Parenteral Nutrition May Alter Epigenetic Marks in Infant Guinea Pigs

Parenteral nutrition (PN) is a means of administering intravenous nutrition to critically ill patients or individuals who cannot otherwise consume food through the normal oral route. Although PN is a critical part of patient care in many clinical situations, it must be carefully administered to avoid harmful side effects.

Infants may be especially vulnerable to complications caused by receiving suboptimal PN due to having specific nutrient requirements for growth and development. One other concern with PN mixtures is that they can undergo oxidation if exposed to light over time and become a source of harmful pro-oxidants which may leave infants vulnerable to health problems.

Researchers in Dr. Jean-Claude Lavoie’s lab at the University of Montreal were curious if early life PN would cause oxidative stress and subsequently alter the function of DNA methyltransferase (DNMT) enzymes which have a broadly important role in development by epigenetic programming.

In their study, they fed three-day old guinea pigs by the normal oral route or by PN containing either a high or low ratio of omega-3 to omega-6 fatty acids for four days. The rationale for using two types of PN solutions was because high omaga-3 solutions are even more vulnerable to oxidation. The researchers also determined if exposing PN solutions to light would cause oxidative stress in the liver. To measure DNMT activity in each group, the team used the EpiQuik DNMT Activity/Inhibition Assay Ultra Kit from EpiGentek.

Glutathione is a key antioxidant highly concentrated in the liver. All animals receiving PN showed an increase in the ratio of oxidized to reduced glutathione in the liver, indicating oxidative stress. Animals receiving the high omega-3 PN solution showed even more oxidative stress. Interestingly, only animals receiving PN solutions exposed to light showed reductions in hepatic vitamin C, which is another powerful antioxidant.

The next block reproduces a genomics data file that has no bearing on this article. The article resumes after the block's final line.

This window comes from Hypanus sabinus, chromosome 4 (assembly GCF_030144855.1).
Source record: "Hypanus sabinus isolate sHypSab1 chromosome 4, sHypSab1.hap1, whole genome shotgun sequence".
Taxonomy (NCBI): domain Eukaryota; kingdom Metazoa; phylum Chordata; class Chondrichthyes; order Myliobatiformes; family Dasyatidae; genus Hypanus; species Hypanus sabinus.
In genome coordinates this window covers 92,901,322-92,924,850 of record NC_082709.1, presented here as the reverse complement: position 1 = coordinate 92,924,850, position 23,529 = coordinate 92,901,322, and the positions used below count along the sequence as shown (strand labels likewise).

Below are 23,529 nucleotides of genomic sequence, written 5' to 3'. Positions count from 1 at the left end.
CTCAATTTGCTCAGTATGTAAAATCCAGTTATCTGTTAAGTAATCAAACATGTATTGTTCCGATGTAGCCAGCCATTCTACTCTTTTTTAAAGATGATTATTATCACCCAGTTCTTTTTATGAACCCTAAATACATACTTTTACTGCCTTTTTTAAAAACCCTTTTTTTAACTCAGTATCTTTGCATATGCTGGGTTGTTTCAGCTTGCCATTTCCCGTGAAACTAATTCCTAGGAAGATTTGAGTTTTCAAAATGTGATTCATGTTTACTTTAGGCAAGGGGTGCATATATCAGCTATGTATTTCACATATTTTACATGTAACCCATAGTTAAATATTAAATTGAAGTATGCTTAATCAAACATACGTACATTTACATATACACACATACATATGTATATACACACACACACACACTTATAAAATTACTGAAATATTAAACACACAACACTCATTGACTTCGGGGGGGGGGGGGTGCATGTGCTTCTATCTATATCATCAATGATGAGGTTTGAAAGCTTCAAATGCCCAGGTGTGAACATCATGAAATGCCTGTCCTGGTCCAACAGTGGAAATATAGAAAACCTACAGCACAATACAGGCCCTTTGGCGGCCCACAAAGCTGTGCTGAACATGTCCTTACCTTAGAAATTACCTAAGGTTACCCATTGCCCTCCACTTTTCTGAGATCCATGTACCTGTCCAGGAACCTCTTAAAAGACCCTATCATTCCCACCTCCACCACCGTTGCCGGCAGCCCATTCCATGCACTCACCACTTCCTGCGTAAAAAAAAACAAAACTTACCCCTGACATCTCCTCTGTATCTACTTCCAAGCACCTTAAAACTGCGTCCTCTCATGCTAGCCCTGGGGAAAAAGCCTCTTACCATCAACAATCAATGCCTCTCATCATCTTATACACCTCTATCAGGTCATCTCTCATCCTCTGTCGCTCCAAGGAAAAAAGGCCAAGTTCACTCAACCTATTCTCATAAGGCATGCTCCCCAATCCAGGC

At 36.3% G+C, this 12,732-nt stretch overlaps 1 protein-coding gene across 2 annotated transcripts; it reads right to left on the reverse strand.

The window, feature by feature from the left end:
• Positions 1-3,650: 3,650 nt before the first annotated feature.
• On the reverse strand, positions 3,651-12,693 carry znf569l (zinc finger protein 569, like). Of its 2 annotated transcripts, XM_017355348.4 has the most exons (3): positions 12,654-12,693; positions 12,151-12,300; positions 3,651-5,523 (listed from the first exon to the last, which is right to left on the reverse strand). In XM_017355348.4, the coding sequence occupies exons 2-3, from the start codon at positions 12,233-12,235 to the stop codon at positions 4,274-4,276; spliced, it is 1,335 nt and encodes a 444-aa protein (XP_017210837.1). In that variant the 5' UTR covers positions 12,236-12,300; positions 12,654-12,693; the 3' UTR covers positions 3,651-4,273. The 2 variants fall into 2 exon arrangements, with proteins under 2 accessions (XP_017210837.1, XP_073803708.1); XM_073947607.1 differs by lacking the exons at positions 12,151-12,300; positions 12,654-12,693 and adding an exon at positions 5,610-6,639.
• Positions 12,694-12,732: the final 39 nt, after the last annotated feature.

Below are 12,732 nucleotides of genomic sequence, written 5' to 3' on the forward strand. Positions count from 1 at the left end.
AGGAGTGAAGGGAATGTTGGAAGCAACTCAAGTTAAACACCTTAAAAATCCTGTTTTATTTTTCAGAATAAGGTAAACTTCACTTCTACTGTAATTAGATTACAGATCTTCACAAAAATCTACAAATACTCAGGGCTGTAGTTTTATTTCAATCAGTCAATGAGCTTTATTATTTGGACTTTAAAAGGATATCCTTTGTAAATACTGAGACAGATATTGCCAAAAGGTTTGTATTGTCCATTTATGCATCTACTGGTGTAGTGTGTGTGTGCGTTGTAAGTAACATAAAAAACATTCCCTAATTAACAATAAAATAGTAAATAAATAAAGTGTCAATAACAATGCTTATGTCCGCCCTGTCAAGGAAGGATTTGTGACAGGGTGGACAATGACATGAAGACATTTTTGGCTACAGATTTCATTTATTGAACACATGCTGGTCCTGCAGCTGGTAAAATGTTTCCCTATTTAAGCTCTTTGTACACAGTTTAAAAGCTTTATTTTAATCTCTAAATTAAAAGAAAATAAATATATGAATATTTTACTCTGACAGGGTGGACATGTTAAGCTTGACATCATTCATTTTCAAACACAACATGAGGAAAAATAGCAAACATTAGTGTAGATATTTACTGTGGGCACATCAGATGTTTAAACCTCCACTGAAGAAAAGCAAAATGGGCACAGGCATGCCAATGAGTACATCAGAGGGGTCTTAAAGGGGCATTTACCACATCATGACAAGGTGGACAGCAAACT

The oxidative stress caused by receiving PN was correlated with increased global DNA methylation which the authors determined by measuring 5-methylcytodine concentrations in the liver. Animals receiving PN showed higher DNA methyltransferase activity and higher concentrations the substrate for these reactions, S-adenosylmethionine which could explain higher DNA methylation.

Importantly, S-adenosylhomocysteine, which inhibits DNMT reactions was decreased in livers of animals receiving PN. Finally, concentrations of the DNMT1 protein were lower while concentrations of DNMT3a were higher in animals receiving PN. Importantly, DNMT3a has a major role in developmental programming of the epigenome while DNMT1 is responsible for maintaining DNA methylation during cell division.

According to the authors, this is the first time that a linear relationship between early life oxidative stress and altered DNA methylation has been determined using key metabolic biomarkers. Oxidative stress places increased demand for glutathione synthesis which would lower concentrations of the methyltransferase inhibitor S-adenosylhomocysteine and promote DNA methylation.

Although PN treatment caused oxidative stress and altered DNA methylation in liver, it is not understood whether these epigenetic marks are plastic and would eventually normalize once the animals went back to receiving oral nutrition.

Furthermore, future work must be done to observe whether these changes in DNA methylation are present on genes involving energy metabolism and whether they cause changes in gene expression. This would be an incredibly interesting future study as previous work by the same authors suggests PN causes lasting effects on energy metabolism in the same guinea pig model.

The results of this study show once again that early life exposures can alter the epigenome. PN has previously been reported to increase oxidative stress in infants requiring this type of nutrition. It is imperative that PN solutions continue to undergo innovation not only to deliver ideal nutrient quantities, but also prevent associated side effects including oxidative stress.


Mungala Lengo A. et al. (2020). Relationship between redox potential of glutathione and DNA methylation level in liver of newborn guinea pigs. Epigenetics.


Kleiber N. et al. (2010). Neonatal Exposure to Oxidants Induces Later in Life a Metabolic Response Associated to a Phenotype of Energy Deficiency in an Animal Model of Total Parenteral Nutrition. Pediatric Research.

Lavole JC. et al. (1997). Admixture of a multivitamin preparation to parenteral nutrition: the major contributor to in vitro generation of peroxides. Pediatrics.

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About Brandon Eudy 8 Articles
Brandon received his PhD in Nutritional Sciences from the University of Florida and is currently a postdoctoral scholar at the University of North Carolina at Chapel Hill. He is fascinated with the impact of nutrition on health and physiology and is ever curious about the role of epigenetics in mediating nutrient-gene interactions. Outside of the lab, Brandon provides thought-provoking and informative posts on food, cooking, and nutritional sciences at his blog

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